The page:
French cyber-crime authority leverages ZachXBT’s research to apprehend NFT scammers
ZachXBT's investigation into a criminal group who allegedly stole $2.5M worth of NFTs helped French authorities identify and arrest its members.
France’s OCLCTIC cyber-crime authorities apprehended a group of five NFT scam artists for allegedly stealing $2.5 million worth of NFTs via phishing with the help of on-chain sleuth ZachXBT, according to an Oct. 12 press release by BFM crypto in association with Paris à l’AFP.
ZachXBT launched the investigation when holders of the limited-edition Bored Ape Yacht Club NFTs complained online about their lost Apes and posted the findings online, which OCLCTIC referenced to cohere with their own.
Those who came forward about the NFT fraud allegations include footballer Neymar, rapper Eminem, and TV personality Paris Hilton.
ZachXBT found that the phishing scams by the NFT scam group were carried out between late 2021 and early 2022. The scammers managed to steal their victim’s Bored Ape Yacht Clube (BAYC) and Mutant Ape Yacht Club (MAYC) NFTs by luring them into a website they built that masqueraded as a service that animates the static artwork from the NFTs.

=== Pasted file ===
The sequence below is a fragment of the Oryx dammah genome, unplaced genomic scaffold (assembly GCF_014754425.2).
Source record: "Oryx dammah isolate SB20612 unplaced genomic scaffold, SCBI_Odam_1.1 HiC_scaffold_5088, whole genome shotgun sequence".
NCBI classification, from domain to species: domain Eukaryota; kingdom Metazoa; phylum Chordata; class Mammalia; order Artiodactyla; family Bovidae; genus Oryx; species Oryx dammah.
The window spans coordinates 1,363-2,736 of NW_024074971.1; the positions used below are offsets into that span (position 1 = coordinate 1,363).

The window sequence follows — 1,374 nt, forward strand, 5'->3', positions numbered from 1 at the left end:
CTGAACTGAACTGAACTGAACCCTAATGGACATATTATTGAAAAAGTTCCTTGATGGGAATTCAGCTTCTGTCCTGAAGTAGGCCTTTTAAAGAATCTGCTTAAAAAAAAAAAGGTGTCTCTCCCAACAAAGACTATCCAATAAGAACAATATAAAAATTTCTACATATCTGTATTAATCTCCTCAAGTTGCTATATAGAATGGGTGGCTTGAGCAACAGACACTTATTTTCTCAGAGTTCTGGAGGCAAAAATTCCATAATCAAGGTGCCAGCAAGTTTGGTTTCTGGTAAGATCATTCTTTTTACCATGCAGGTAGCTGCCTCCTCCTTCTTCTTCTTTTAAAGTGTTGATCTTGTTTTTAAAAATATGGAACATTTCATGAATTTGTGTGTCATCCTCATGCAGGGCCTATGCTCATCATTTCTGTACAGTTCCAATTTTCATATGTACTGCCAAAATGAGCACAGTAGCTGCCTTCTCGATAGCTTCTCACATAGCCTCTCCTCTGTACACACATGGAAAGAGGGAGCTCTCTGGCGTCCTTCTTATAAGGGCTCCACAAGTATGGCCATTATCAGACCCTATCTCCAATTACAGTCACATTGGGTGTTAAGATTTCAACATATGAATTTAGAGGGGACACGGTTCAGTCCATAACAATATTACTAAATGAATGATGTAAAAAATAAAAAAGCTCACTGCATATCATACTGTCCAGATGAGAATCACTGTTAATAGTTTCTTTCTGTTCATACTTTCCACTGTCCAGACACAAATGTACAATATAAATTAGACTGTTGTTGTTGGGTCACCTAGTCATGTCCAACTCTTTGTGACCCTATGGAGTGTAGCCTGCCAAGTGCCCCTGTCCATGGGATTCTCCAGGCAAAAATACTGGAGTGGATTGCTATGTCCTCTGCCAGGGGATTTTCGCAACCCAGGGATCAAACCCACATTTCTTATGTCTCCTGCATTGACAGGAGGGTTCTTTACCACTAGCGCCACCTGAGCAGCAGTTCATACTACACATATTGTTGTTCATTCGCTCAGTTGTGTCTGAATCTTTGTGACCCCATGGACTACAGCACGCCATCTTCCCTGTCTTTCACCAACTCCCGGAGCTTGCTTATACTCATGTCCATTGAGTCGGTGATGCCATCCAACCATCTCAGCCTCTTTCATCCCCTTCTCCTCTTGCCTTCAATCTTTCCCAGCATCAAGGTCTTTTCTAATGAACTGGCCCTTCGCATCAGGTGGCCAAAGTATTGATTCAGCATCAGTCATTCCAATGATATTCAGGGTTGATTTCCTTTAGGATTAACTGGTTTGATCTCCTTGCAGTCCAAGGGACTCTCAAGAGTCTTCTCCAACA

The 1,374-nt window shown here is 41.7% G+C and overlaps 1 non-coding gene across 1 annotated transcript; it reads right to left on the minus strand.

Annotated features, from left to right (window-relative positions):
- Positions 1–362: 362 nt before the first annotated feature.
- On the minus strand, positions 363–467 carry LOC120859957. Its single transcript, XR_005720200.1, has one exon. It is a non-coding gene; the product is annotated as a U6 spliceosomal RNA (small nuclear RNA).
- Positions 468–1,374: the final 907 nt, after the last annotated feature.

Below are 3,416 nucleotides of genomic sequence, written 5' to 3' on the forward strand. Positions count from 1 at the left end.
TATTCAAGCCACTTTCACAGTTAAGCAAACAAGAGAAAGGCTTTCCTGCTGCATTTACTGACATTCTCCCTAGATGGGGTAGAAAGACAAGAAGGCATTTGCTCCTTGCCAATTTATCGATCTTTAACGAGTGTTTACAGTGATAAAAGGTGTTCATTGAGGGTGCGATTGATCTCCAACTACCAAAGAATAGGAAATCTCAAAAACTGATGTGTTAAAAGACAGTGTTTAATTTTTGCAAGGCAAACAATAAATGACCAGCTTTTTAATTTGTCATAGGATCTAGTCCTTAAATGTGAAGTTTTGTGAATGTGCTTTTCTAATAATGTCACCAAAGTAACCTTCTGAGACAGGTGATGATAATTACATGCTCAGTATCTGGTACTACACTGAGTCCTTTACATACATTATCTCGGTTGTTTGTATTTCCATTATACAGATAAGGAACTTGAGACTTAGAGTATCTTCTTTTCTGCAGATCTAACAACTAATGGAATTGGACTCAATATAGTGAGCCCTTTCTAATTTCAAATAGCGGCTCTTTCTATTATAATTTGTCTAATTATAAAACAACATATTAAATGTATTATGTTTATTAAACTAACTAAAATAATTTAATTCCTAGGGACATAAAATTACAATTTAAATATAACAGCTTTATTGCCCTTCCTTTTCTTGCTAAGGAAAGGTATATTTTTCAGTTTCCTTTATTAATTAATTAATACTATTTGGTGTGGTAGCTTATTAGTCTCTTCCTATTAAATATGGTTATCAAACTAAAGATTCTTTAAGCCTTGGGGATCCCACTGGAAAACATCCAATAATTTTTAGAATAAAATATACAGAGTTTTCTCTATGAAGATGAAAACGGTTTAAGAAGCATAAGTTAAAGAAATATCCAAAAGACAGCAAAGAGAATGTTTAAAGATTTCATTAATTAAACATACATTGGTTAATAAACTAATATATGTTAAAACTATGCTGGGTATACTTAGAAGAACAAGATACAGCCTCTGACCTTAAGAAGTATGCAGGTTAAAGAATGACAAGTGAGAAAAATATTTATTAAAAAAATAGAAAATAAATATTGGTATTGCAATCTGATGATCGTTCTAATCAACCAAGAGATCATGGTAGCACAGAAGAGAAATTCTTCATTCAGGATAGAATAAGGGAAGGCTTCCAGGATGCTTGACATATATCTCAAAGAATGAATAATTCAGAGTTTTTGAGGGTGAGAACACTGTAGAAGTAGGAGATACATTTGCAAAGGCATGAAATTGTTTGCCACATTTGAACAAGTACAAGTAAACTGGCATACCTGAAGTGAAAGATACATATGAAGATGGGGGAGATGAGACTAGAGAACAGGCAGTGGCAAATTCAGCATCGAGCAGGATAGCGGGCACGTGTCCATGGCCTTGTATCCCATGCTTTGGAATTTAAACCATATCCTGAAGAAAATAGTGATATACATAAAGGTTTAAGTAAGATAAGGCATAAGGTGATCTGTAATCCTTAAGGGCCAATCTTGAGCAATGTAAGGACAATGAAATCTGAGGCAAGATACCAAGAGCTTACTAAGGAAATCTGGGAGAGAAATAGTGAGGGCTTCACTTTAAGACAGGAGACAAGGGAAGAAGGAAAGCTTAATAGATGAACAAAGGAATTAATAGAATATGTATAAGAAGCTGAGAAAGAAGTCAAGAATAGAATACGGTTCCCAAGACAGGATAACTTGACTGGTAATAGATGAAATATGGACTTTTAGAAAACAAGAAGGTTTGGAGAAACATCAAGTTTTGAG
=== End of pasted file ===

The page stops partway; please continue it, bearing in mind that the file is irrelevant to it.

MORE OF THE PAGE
Unwitting holders who provided credentials to the website ended up transferring ownership of their NFTs to the scammers.
Twitter user Dilly Dilly was phished for his BAYC #237 NFT on Dec. 13, 2021, when he approved a transaction via the website, which he believed would produce an animated version of his NFT artwork.
His NFT was stolen from his wallet and ended up in the hands of the scammers afterward. The scammer then sold the NFT on OpenSea for 47 ETH or $176,000, according to ZachXBT’s blog post detailing the investigation and a tweet by Dilly Dilly.
An additional four victims also lost their blue-chip NFTs in a similar fashion, their losses amounting to $1.7 million at the time.
ZachXBT identified mathys.eth address as the wallet address used by scammers to conduct NFT thefts and move the stolen funds. The funds generated from selling their victim’s NFTs were deposited into the mathys. eth address and then mixed on Tornado Cash.
The scammers “carefully” withdrew 10 Ether in intervals during the thefts but “were not careful about covering their tracks” when withdrawing from Tornado.
The five NFT scam artists are now facing charges, including fraud committed as part of a criminal gang, concealing fraud, and criminal association.